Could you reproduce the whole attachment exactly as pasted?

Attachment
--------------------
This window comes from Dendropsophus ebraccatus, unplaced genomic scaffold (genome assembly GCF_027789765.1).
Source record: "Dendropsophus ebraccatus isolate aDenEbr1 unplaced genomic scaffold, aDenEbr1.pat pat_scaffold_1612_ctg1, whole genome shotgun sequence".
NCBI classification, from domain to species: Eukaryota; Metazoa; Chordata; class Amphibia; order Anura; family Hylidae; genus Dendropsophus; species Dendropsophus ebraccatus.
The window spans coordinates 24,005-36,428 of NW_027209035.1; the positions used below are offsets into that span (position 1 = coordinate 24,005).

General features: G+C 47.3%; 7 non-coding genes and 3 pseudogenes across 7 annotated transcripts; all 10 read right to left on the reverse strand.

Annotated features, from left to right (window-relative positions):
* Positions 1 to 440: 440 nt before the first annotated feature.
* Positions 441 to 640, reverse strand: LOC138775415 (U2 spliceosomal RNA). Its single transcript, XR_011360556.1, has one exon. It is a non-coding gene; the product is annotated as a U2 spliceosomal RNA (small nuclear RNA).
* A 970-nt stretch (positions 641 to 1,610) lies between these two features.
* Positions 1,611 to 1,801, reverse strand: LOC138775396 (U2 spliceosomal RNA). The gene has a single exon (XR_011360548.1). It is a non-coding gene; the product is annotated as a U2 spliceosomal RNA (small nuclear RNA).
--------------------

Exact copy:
This window comes from Dendropsophus ebraccatus, unplaced genomic scaffold (genome assembly GCF_027789765.1).
Source record: "Dendropsophus ebraccatus isolate aDenEbr1 unplaced genomic scaffold, aDenEbr1.pat pat_scaffold_1612_ctg1, whole genome shotgun sequence".
NCBI classification, from domain to species: Eukaryota; Metazoa; Chordata; class Amphibia; order Anura; family Hylidae; genus Dendropsophus; species Dendropsophus ebraccatus.
The window spans coordinates 24,005-36,428 of NW_027209035.1; the positions used below are offsets into that span (position 1 = coordinate 24,005).

General features: G+C 47.3%; 7 non-coding genes and 3 pseudogenes across 7 annotated transcripts; all 10 read right to left on the reverse strand.

Annotated features, from left to right (window-relative positions):
* Positions 1 to 440: 440 nt before the first annotated feature.
* Positions 441 to 640, reverse strand: LOC138775415 (U2 spliceosomal RNA). Its single transcript, XR_011360556.1, has one exon. It is a non-coding gene; the product is annotated as a U2 spliceosomal RNA (small nuclear RNA).
* A 970-nt stretch (positions 641 to 1,610) lies between these two features.
* Positions 1,611 to 1,801, reverse strand: LOC138775396 (U2 spliceosomal RNA). The gene has a single exon (XR_011360548.1). It is a non-coding gene; the product is annotated as a U2 spliceosomal RNA (small nuclear RNA).